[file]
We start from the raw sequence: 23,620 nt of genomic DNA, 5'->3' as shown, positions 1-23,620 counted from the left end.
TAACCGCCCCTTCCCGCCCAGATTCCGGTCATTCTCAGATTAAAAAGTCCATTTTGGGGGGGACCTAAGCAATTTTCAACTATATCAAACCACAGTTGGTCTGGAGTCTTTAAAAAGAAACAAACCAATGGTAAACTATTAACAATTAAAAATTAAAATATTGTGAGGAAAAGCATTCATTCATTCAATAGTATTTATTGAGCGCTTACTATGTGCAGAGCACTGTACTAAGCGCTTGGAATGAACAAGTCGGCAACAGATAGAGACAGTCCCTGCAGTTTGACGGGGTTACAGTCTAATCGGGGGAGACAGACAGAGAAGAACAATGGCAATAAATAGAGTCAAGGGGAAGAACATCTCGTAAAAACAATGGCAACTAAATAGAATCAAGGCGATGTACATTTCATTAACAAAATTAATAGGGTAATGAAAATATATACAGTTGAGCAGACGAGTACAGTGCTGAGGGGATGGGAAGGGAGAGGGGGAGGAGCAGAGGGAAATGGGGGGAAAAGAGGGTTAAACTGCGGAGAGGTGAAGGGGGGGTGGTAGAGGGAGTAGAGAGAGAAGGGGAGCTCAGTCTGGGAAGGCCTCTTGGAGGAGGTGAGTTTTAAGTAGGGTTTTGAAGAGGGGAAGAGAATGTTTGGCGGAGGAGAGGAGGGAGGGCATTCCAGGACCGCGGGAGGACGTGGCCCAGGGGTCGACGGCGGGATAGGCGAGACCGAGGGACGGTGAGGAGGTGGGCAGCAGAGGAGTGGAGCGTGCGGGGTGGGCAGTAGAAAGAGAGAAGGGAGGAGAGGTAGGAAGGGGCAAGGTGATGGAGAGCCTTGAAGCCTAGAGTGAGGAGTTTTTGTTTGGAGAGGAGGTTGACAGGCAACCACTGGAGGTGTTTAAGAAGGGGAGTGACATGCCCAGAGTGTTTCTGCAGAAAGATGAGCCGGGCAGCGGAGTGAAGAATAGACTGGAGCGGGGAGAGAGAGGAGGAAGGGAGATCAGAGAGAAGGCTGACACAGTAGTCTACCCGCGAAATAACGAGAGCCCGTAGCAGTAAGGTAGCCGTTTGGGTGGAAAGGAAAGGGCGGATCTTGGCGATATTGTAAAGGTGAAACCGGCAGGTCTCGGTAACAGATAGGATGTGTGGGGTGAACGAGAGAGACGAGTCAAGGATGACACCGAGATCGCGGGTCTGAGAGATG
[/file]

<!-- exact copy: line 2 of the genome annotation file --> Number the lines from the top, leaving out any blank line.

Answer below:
TAACCGCCCCTTCCCGCCCAGATTCCGGTCATTCTCAGATTAAAAAGTCCATTTTGGGGGGGACCTAAGCAATTTTCAACTATATCAAACCACAGTTGGTCTGGAGTCTTTAAAAAGAAACAAACCAATGGTAAACTATTAACAATTAAAAATTAAAATATTGTGAGGAAAAGCATTCATTCATTCAATAGTATTTATTGAGCGCTTACTATGTGCAGAGCACTGTACTAAGCGCTTGGAATGAACAAGTCGGCAACAGATAGAGACAGTCCCTGCAGTTTGACGGGGTTACAGTCTAATCGGGGGAGACAGACAGAGAAGAACAATGGCAATAAATAGAGTCAAGGGGAAGAACATCTCGTAAAAACAATGGCAACTAAATAGAATCAAGGCGATGTACATTTCATTAACAAAATTAATAGGGTAATGAAAATATATACAGTTGAGCAGACGAGTACAGTGCTGAGGGGATGGGAAGGGAGAGGGGGAGGAGCAGAGGGAAATGGGGGGAAAAGAGGGTTAAACTGCGGAGAGGTGAAGGGGGGGTGGTAGAGGGAGTAGAGAGAGAAGGGGAGCTCAGTCTGGGAAGGCCTCTTGGAGGAGGTGAGTTTTAAGTAGGGTTTTGAAGAGGGGAAGAGAATGTTTGGCGGAGGAGAGGAGGGAGGGCATTCCAGGACCGCGGGAGGACGTGGCCCAGGGGTCGACGGCGGGATAGGCGAGACCGAGGGACGGTGAGGAGGTGGGCAGCAGAGGAGTGGAGCGTGCGGGGTGGGCAGTAGAAAGAGAGAAGGGAGGAGAGGTAGGAAGGGGCAAGGTGATGGAGAGCCTTGAAGCCTAGAGTGAGGAGTTTTTGTTTGGAGAGGAGGTTGACAGGCAACCACTGGAGGTGTTTAAGAAGGGGAGTGACATGCCCAGAGTGTTTCTGCAGAAAGATGAGCCGGGCAGCGGAGTGAAGAATAGACTGGAGCGGGGAGAGAGAGGAGGAAGGGAGATCAGAGAGAAGGCTGACACAGTAGTCTACCCGCGAAATAACGAGAGCCCGTAGCAGTAAGGTAGCCGTTTGGGTGGAAAGGAAAGGGCGGATCTTGGCGATATTGTAAAGGTGAAACCGGCAGGTCTCGGTAACAGATAGGATGTGTGGGGTGAACGAGAGAGACGAGTCAAGGATGACACCGAGATCGCGGGTCTGAGAGATG